Half of English hospitals fail to meet basic standards on care for older people

Helen Mooney London
Cited BMJ 2011;343:d6645

More than half of England’s hospitals are falling short in providing
basic care to older people, the Care Quality Commission has found.

A damning report on the care of older people in acute trusts found
what chair of the commission Dame Jo Williams said was “truly alarming
and deeply disappointing.”

It found that too many hospital staff fail to ensure that older
patients eat and drink properly, do not respect their dignity, and
talk to them in a condescending manner.

In the highly critical report the commission concluded that more than
half of all hospitals in England were not meeting key standards for
dignity and nutrition in older people. The watchdog carried out
unannounced visits at 100 hospitals to assess dignity and nutrition
standards and identified concerns in 55 cases.

In two cases—Sandwell General in West Bromwich and Alexandra Hospital
in Worcestershire—the problems were judged to represent a major
problem to patients.

The investigation found several key areas in which hospital trusts
were failing to meet the essential standards relating to dignity

Call bells put out of people’s reach or not responded to in a
reasonable time;

Staff speaking to people in a condescending or dismissive way;

Curtains not properly closed when personal care was given to people in bed;

Comments from patients and staff that there were not enough staff
with the right training on duty to spend time giving care.

Commenting on the findings Dame Jo said: “Too often, our inspectors
saw the delivery of care treated as a task that needed to be
completed. Those responsible for the training and development of
staff, particularly in nursing, need to look long and hard at why the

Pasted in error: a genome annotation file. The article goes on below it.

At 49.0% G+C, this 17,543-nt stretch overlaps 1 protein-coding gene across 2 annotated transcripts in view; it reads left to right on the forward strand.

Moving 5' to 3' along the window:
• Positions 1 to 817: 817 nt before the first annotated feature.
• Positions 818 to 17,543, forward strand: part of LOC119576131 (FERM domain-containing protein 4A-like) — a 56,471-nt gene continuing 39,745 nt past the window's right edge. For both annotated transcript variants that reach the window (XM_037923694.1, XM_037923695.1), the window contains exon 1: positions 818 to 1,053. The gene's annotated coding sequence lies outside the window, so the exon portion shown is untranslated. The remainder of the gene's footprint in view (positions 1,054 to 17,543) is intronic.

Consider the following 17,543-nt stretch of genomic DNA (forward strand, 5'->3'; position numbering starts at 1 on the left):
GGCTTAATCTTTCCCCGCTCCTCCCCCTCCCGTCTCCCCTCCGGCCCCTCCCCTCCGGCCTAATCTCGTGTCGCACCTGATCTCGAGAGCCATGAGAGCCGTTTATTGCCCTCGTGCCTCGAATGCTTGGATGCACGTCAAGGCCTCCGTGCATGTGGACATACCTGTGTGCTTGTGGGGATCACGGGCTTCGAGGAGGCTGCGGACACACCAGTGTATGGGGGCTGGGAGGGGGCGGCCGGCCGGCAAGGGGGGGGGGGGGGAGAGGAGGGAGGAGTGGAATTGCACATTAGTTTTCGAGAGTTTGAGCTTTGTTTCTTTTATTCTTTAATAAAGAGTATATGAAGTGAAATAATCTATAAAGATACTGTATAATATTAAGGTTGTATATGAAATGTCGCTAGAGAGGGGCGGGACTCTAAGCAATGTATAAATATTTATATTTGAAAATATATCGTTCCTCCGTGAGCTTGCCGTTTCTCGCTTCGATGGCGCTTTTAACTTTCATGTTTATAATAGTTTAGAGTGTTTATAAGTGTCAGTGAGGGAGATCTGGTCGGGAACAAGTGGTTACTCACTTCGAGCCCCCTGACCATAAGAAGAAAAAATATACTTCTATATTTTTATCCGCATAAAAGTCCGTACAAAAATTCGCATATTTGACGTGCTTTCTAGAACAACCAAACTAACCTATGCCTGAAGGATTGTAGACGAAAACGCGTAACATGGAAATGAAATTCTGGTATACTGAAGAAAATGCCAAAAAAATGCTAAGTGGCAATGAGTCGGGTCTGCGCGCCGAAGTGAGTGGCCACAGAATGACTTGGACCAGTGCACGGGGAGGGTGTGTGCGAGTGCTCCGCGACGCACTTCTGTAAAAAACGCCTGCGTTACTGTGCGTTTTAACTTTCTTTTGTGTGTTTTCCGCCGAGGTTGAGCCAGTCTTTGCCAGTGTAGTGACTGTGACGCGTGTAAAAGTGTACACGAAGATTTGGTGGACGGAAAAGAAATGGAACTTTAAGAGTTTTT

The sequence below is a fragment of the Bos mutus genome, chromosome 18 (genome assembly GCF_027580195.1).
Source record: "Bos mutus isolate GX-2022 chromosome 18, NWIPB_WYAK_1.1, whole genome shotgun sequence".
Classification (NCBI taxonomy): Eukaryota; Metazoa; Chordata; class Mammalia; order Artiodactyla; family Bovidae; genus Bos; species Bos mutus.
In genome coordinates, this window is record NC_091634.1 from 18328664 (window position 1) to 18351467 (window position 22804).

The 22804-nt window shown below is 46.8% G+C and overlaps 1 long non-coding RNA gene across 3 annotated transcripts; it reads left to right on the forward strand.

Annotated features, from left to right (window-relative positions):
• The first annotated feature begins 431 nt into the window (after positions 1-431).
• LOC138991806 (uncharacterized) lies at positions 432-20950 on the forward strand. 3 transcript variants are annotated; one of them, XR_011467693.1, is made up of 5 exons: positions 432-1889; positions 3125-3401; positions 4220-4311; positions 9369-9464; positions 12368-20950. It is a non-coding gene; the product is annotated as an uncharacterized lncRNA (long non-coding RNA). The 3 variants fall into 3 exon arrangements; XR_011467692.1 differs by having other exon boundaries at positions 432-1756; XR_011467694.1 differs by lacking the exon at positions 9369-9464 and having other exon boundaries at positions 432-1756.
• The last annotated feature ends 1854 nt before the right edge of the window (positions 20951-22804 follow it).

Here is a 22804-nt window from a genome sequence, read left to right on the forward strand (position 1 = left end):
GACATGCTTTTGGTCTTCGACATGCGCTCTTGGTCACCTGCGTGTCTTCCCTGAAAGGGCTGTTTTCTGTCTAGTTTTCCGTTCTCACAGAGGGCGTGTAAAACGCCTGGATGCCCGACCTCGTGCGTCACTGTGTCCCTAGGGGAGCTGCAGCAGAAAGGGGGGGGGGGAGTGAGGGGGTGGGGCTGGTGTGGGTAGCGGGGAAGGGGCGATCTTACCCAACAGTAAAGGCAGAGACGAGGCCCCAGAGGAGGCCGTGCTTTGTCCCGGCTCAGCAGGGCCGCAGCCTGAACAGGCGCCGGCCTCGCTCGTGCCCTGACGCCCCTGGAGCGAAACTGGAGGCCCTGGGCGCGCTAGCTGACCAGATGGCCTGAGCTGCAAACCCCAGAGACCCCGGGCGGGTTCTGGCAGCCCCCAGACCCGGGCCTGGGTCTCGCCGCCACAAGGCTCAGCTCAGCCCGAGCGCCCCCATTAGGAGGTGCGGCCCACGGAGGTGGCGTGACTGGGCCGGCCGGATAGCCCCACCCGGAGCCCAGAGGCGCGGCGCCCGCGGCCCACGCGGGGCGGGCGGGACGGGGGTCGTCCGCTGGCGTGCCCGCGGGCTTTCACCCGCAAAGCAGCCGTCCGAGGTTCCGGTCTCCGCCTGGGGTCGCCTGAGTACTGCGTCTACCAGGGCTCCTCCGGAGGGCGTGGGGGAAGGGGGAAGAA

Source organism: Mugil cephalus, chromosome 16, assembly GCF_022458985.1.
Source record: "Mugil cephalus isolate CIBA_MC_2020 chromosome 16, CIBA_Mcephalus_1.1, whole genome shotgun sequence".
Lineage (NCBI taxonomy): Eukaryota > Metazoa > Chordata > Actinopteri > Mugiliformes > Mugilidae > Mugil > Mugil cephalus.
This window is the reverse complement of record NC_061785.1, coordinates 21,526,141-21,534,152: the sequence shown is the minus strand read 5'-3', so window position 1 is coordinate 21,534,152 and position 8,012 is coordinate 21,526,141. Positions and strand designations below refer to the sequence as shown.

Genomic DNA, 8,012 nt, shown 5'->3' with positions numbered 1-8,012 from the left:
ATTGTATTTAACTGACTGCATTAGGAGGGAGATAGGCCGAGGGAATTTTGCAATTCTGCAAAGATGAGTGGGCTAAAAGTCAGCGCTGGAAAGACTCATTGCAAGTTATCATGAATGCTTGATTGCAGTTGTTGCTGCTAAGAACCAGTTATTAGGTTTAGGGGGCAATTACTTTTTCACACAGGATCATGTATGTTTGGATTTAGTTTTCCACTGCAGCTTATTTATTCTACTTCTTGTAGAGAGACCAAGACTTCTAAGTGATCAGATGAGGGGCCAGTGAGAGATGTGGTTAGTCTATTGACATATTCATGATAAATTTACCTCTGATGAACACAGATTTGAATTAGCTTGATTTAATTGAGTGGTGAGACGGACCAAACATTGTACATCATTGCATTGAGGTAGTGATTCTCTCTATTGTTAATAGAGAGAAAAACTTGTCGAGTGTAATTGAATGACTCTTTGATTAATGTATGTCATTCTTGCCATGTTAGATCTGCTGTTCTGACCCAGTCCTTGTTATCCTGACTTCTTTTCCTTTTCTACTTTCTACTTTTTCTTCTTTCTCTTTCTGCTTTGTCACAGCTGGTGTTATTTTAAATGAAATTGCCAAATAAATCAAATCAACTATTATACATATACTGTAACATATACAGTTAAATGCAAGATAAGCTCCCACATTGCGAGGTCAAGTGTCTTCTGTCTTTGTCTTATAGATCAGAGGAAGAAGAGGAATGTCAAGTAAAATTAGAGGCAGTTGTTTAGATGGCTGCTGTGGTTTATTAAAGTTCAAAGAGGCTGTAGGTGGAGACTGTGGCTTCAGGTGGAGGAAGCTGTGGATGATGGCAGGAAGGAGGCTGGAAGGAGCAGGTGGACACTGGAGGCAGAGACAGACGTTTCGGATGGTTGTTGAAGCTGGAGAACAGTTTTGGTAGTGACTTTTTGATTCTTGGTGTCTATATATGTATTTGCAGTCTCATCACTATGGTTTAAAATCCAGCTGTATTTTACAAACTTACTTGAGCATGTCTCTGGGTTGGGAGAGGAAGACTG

focus has become the unit of work, rather than the person who needs to
be looked after—and how this can be changed.

“Care professionals need to strike the right balance between ensuring
that people get the care they need in a safe way—recording how much
they have eaten and drunk, what medications they have taken and
when—while not prioritising processes over people. Task focused care
is not person centred care. Often, what is needed is kindness and
compassion . . . which cost nothing.”

Michelle Mitchell, charity director of Age UK, said that the findings
showed a “shocking complacency” in hospitals on what should be an
“essential part of good healthcare.” He said there could be “no

Commenting on the findings health Secretary Andrew Lansley said that
it was “simply unacceptable” that some hospitals were not getting the
basics right.

He added, “Everyone admitted to hospital deserves to be treated as an
individual, with compassion and dignity. We must never lose sight of
the fact that the most important people in the NHS are its patients.”

In future the planned new local HealthWatch organisations should be
able to carry out their own unannounced inspections, he suggested.

Dignity and nutrition inspection programme: national overview is at